Coverage Ratio Scan: Companies With Debt That Can Survive the Recession ~ market folly

Thursday, February 19, 2009

Coverage Ratio Scan: Companies With Debt That Can Survive the Recession

Wanted to pass along this interesting scan I saw on Seeking Alpha. Basically, it takes the cash flow to debt coverage ratio to show a company's ability to cover total debt with operational cash flow. Thus, the higher the ratio is, the more likely a company can carry its total debt.

They scanned for companies with a ratio of 0.75 or more and cross-referenced it with the S&P500 for a final result of 23 stocks. In no particular order:

  1. Aflac (AFL)
  2. Bard (BCR)
  3. CF Industries (CF)
  4. Coach (COH)
  5. Gap (GPS)
  6. Jacobs Engineering (JEC)
  7. Altria Group (MO)
  8. Occidental Petroleum (OXY)
  9. Robert Half (RHI)
  10. Southwestern Energy (SWN)
  11. Stryker (SYK)
  12. Titanium Metals Corp (TIE)
  13. MEMC Electronic (WFR)
  14. Exxon Mobil (XOM)
  15. Adobe (ADBE)
  16. Amazon (AMZN)
  17. Apollo Group (APOL)
  18. Autodesk (ADSK)
  19. Citrix Systems (CTXS)
  20. Juniper Networks (JNPR)
  21. Microsoft (MSFT)
  22. Qualcomm (QCOM)
  23. Yahoo (YHOO)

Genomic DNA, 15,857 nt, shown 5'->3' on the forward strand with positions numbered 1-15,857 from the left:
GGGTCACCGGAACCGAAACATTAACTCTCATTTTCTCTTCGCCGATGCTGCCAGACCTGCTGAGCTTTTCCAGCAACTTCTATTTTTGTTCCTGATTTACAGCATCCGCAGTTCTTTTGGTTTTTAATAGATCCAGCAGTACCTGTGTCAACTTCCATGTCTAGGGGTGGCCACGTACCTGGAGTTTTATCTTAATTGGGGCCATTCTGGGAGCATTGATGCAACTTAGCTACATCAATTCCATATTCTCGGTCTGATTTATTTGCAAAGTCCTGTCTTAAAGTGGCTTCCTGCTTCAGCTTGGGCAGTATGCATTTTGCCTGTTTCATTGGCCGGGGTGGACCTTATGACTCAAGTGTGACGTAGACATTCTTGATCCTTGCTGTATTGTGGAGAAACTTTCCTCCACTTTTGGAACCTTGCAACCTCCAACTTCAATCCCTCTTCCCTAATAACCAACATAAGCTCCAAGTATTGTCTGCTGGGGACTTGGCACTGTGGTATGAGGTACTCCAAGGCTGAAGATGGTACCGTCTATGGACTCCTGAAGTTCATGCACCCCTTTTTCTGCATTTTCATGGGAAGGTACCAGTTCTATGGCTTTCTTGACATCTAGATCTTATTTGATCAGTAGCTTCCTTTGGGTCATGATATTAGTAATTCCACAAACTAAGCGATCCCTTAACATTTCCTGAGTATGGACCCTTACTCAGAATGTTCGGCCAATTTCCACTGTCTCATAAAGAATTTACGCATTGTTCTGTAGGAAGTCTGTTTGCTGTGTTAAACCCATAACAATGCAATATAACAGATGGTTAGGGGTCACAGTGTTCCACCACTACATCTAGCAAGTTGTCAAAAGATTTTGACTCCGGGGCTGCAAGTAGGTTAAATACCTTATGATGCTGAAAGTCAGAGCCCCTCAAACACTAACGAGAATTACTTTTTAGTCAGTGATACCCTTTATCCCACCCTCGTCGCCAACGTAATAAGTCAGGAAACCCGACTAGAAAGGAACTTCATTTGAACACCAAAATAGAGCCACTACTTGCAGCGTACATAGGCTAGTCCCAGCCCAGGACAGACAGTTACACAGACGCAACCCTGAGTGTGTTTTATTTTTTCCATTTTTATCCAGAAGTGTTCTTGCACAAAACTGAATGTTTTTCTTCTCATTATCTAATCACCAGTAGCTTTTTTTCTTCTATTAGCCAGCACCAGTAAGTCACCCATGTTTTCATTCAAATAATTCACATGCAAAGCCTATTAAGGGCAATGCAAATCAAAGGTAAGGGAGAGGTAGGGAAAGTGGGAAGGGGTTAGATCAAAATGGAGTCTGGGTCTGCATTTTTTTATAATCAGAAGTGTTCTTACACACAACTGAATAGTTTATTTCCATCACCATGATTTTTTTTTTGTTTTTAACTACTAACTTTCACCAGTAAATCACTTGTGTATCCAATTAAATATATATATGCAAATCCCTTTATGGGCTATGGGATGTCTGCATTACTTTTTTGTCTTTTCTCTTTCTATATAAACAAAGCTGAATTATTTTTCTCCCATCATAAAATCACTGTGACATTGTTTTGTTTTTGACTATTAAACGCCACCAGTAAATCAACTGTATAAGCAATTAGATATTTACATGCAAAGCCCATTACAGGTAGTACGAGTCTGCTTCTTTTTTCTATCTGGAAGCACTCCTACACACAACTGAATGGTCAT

A lot of companies on the list are very cash-rich. Companies with large cash stock piles and no debt, like Apple (AAPL), do not make the list because they have no debt to service. So, you could run an additional scan for companies with high cash levels and no significant debt in order to find some more gems. OXY is interesting because we have seen a ton of hedge fund buying in that name over the past few quarters. It is easily one of the most popular oil names among hedge funds. QCOM is another hedge fund favorite and is easily one of the most widely held stocks. Additionally, we know that Carl Icahn and many others have been rabblerousing in YHOO. Lastly, we see that WFR makes the list. David Einhorn has recently been buying this one as he thinks it is cheap (and they have a ton of cash too). The underlying theme here is to find companies that have an abundance of cash in an environment where cash and liquidity is king. And conversely, you could even put on a pairs trade by shorting companies that will have problems servicing their debt due to overleverage or lack of capital. Long deleveraging, short leverage.

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